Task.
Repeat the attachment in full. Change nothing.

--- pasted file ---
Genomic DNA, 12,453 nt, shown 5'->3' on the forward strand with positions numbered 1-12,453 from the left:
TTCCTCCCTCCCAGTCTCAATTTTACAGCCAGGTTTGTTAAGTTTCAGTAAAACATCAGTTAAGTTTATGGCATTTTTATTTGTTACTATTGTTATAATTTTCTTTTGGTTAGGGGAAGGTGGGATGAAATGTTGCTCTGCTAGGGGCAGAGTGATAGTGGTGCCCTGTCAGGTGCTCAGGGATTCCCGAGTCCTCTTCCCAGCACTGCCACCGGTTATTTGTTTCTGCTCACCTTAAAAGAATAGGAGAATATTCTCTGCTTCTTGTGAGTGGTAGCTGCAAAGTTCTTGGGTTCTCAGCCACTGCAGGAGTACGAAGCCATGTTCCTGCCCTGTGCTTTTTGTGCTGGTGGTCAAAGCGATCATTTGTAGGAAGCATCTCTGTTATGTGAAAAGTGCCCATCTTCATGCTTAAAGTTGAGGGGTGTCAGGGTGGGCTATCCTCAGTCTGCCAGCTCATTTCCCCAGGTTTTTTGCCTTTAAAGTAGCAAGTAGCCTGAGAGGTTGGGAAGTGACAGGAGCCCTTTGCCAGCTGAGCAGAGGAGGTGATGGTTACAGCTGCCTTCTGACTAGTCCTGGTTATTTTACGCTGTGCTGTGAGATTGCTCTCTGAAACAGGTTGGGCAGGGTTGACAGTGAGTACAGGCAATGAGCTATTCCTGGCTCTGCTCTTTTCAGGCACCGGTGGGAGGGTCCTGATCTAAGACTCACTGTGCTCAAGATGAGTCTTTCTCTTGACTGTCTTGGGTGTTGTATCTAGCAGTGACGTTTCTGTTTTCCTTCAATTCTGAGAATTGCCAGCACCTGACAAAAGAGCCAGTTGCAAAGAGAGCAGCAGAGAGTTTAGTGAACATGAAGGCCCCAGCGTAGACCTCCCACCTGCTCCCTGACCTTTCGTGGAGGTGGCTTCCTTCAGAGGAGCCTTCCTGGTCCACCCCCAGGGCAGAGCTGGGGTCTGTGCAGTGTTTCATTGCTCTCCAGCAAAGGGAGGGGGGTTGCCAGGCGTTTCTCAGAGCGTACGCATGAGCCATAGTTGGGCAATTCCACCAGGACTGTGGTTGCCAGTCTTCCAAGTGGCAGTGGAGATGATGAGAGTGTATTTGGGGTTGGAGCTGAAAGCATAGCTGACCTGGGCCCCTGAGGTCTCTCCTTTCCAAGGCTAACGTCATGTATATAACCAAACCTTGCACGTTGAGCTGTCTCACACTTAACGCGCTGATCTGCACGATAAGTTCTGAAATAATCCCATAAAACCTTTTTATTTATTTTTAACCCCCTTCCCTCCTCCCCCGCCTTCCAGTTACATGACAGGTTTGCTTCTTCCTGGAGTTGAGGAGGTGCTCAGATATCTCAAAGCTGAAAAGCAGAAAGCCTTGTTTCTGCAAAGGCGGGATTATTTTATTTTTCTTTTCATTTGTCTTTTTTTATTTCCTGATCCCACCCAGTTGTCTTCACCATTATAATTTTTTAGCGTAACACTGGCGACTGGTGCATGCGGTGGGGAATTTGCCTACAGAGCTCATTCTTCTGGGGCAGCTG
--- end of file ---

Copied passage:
Genomic DNA, 12,453 nt, shown 5'->3' on the forward strand with positions numbered 1-12,453 from the left:
TTCCTCCCTCCCAGTCTCAATTTTACAGCCAGGTTTGTTAAGTTTCAGTAAAACATCAGTTAAGTTTATGGCATTTTTATTTGTTACTATTGTTATAATTTTCTTTTGGTTAGGGGAAGGTGGGATGAAATGTTGCTCTGCTAGGGGCAGAGTGATAGTGGTGCCCTGTCAGGTGCTCAGGGATTCCCGAGTCCTCTTCCCAGCACTGCCACCGGTTATTTGTTTCTGCTCACCTTAAAAGAATAGGAGAATATTCTCTGCTTCTTGTGAGTGGTAGCTGCAAAGTTCTTGGGTTCTCAGCCACTGCAGGAGTACGAAGCCATGTTCCTGCCCTGTGCTTTTTGTGCTGGTGGTCAAAGCGATCATTTGTAGGAAGCATCTCTGTTATGTGAAAAGTGCCCATCTTCATGCTTAAAGTTGAGGGGTGTCAGGGTGGGCTATCCTCAGTCTGCCAGCTCATTTCCCCAGGTTTTTTGCCTTTAAAGTAGCAAGTAGCCTGAGAGGTTGGGAAGTGACAGGAGCCCTTTGCCAGCTGAGCAGAGGAGGTGATGGTTACAGCTGCCTTCTGACTAGTCCTGGTTATTTTACGCTGTGCTGTGAGATTGCTCTCTGAAACAGGTTGGGCAGGGTTGACAGTGAGTACAGGCAATGAGCTATTCCTGGCTCTGCTCTTTTCAGGCACCGGTGGGAGGGTCCTGATCTAAGACTCACTGTGCTCAAGATGAGTCTTTCTCTTGACTGTCTTGGGTGTTGTATCTAGCAGTGACGTTTCTGTTTTCCTTCAATTCTGAGAATTGCCAGCACCTGACAAAAGAGCCAGTTGCAAAGAGAGCAGCAGAGAGTTTAGTGAACATGAAGGCCCCAGCGTAGACCTCCCACCTGCTCCCTGACCTTTCGTGGAGGTGGCTTCCTTCAGAGGAGCCTTCCTGGTCCACCCCCAGGGCAGAGCTGGGGTCTGTGCAGTGTTTCATTGCTCTCCAGCAAAGGGAGGGGGGTTGCCAGGCGTTTCTCAGAGCGTACGCATGAGCCATAGTTGGGCAATTCCACCAGGACTGTGGTTGCCAGTCTTCCAAGTGGCAGTGGAGATGATGAGAGTGTATTTGGGGTTGGAGCTGAAAGCATAGCTGACCTGGGCCCCTGAGGTCTCTCCTTTCCAAGGCTAACGTCATGTATATAACCAAACCTTGCACGTTGAGCTGTCTCACACTTAACGCGCTGATCTGCACGATAAGTTCTGAAATAATCCCATAAAACCTTTTTATTTATTTTTAACCCCCTTCCCTCCTCCCCCGCCTTCCAGTTACATGACAGGTTTGCTTCTTCCTGGAGTTGAGGAGGTGCTCAGATATCTCAAAGCTGAAAAGCAGAAAGCCTTGTTTCTGCAAAGGCGGGATTATTTTATTTTTCTTTTCATTTGTCTTTTTTTATTTCCTGATCCCACCCAGTTGTCTTCACCATTATAATTTTTTAGCGTAACACTGGCGACTGGTGCATGCGGTGGGGAATTTGCCTACAGAGCTCATTCTTCTGGGGCAGCTG